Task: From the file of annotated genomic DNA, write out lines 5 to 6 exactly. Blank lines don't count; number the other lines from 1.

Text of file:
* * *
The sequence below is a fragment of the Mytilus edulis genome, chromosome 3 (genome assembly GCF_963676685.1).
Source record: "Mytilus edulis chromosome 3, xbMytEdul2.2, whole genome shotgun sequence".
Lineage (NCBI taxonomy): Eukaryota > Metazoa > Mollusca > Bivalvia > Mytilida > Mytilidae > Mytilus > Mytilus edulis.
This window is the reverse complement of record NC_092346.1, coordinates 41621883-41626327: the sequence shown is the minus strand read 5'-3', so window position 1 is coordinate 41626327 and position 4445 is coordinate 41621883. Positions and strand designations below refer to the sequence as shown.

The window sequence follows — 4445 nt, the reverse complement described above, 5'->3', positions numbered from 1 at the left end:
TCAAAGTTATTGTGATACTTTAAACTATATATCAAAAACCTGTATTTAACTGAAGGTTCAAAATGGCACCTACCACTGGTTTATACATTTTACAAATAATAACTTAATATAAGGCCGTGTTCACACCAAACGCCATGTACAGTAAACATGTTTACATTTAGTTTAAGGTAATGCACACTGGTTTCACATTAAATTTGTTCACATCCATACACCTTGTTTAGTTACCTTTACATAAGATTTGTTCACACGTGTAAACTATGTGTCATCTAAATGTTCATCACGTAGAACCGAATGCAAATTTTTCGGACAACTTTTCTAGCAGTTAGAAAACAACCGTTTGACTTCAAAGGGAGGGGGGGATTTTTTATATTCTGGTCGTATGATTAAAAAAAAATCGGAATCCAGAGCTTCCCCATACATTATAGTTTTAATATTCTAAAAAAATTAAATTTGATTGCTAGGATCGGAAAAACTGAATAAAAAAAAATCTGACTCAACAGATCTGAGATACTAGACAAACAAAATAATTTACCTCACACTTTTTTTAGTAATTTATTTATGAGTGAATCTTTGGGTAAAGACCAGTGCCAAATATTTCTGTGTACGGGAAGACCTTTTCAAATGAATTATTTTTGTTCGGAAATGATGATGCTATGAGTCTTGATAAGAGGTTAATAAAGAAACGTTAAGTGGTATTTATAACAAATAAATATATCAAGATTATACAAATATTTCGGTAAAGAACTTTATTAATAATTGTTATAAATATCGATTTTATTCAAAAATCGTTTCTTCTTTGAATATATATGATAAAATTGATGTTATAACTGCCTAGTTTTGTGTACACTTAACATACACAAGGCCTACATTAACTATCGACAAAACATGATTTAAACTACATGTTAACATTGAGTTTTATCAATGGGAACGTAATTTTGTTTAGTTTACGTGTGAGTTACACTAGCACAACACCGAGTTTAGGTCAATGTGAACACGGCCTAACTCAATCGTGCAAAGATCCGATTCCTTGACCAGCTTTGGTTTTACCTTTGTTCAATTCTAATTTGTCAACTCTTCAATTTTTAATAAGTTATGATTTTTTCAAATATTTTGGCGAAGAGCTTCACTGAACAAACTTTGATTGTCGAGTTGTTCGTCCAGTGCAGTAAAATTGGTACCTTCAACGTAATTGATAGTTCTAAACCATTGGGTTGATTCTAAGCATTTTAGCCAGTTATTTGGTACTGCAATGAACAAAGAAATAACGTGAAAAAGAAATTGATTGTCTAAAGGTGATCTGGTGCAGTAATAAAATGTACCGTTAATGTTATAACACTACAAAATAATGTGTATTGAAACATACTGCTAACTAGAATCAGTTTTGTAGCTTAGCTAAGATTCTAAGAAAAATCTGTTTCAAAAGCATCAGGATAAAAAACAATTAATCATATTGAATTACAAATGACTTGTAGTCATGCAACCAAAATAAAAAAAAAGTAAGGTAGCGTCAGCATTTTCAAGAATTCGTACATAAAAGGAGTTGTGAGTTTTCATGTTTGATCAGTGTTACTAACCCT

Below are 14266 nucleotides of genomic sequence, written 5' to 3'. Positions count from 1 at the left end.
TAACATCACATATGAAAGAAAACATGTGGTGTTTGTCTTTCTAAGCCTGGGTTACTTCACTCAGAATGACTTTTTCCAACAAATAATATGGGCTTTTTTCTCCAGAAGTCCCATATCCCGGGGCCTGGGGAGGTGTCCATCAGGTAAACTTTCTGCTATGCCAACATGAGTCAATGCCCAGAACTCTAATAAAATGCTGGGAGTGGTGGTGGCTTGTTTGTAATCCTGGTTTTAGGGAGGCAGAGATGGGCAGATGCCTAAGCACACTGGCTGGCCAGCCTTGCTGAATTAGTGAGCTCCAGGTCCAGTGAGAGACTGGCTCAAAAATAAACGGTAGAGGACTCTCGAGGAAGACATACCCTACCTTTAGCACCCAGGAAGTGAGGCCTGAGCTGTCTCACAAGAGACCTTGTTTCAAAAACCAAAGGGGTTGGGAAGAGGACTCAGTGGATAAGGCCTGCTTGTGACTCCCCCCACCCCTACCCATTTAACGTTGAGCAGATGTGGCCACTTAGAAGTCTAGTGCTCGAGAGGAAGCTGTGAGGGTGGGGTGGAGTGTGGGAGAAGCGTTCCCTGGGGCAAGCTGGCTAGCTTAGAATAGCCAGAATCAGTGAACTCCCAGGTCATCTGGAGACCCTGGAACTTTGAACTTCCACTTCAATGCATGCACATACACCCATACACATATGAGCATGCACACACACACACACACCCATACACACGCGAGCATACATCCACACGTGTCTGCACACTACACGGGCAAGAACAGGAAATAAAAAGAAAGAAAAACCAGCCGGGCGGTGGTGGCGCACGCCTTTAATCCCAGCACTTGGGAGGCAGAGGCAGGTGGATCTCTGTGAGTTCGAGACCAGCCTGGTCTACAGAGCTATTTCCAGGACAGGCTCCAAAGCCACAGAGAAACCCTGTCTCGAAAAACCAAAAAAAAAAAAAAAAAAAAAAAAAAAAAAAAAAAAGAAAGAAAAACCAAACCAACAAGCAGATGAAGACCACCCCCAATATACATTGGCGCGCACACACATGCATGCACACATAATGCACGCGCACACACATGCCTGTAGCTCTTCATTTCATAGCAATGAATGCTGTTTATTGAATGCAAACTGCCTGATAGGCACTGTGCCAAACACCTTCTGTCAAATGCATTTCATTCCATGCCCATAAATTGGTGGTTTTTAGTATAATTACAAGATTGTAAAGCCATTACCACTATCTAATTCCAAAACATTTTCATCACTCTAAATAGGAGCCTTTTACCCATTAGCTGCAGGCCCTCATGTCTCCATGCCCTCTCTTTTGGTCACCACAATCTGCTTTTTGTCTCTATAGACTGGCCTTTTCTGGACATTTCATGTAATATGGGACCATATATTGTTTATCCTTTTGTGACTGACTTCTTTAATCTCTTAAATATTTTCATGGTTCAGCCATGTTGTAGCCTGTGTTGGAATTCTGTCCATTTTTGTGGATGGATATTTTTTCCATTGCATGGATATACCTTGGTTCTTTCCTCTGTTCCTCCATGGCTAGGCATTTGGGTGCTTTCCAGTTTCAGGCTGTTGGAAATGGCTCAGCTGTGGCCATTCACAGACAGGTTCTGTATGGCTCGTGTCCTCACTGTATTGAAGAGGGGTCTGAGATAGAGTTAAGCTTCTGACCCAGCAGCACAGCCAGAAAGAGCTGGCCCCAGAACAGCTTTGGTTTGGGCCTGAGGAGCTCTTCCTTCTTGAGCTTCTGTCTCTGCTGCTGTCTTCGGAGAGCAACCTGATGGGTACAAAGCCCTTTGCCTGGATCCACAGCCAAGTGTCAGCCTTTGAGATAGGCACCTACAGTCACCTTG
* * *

The window sequence follows — 4445 nt, the reverse complement described above, 5'->3', positions numbered from 1 at the left end:
TCAAAGTTATTGTGATACTTTAAACTATATATCAAAAACCTGTATTTAACTGAAGGTTCAAAATGGCACCTACCACTGGTTTATACATTTTACAAATAATAACTTAATATAAGGCCGTGTTCACACCAAACGCCATGTACAGTAAACATGTTTACATTTAGTTTAAGGTAATGCACACTGGTTTCACATTAAATTTGTTCACATCCATACACCTTGTTTAGTTACCTTTACATAAGATTTGTTCACACGTGTAAACTATGTGTCATCTAAATGTTCATCACGTAGAACCGAATGCAAATTTTTCGGACAACTTTTCTAGCAGTTAGAAAACAACCGTTTGACTTCAAAGGGAGGGGGGGATTTTTTATATTCTGGTCGTATGATTAAAAAAAAATCGGAATCCAGAGCTTCCCCATACATTATAGTTTTAATATTCTAAAAAAATTAAATTTGATTGCTAGGATCGGAAAAACTGAATAAAAAAAAATCTGACTCAACAGATCTGAGATACTAGACAAACAAAATAATTTACCTCACACTTTTTTTAGTAATTTATTTATGAGTGAATCTTTGGGTAAAGACCAGTGCCAAATATTTCTGTGTACGGGAAGACCTTTTCAAATGAATTATTTTTGTTCGGAAATGATGATGCTATGAGTCTTGATAAGAGGTTAATAAAGAAACGTTAAGTGGTATTTATAACAAATAAATATATCAAGATTATACAAATATTTCGGTAAAGAACTTTATTAATAATTGTTATAAATATCGATTTTATTCAAAAATCGTTTCTTCTTTGAATATATATGATAAAATTGATGTTATAACTGCCTAGTTTTGTGTACACTTAACATACACAAGGCCTACATTAACTATCGACAAAACATGATTTAAACTACATGTTAACATTGAGTTTTATCAATGGGAACGTAATTTTGTTTAGTTTACGTGTGAGTTACACTAGCACAACACCGAGTTTAGGTCAATGTGAACACGGCCTAACTCAATCGTGCAAAGATCCGATTCCTTGACCAGCTTTGGTTTTACCTTTGTTCAATTCTAATTTGTCAACTCTTCAATTTTTAATAAGTTATGATTTTTTCAAATATTTTGGCGAAGAGCTTCACTGAACAAACTTTGATTGTCGAGTTGTTCGTCCAGTGCAGTAAAATTGGTACCTTCAACGTAATTGATAGTTCTAAACCATTGGGTTGATTCTAAGCATTTTAGCCAGTTATTTGGTACTGCAATGAACAAAGAAATAACGTGAAAAAGAAATTGATTGTCTAAAGGTGATCTGGTGCAGTAATAAAATGTACCGTTAATGTTATAACACTACAAAATAATGTGTATTGAAACATACTGCTAACTAGAATCAGTTTTGTAGCTTAGCTAAGATTCTAAGAAAAATCTGTTTCAAAAGCATCAGGATAAAAAACAATTAATCATATTGAATTACAAATGACTTGTAGTCATGCAACCAAAATAAAAAAAAAGTAAGGTAGCGTCAGCATTTTCAAGAATTCGTACATAAAAGGAGTTGTGAGTTTTCATGTTTGATCAGTGTTACTAACCCT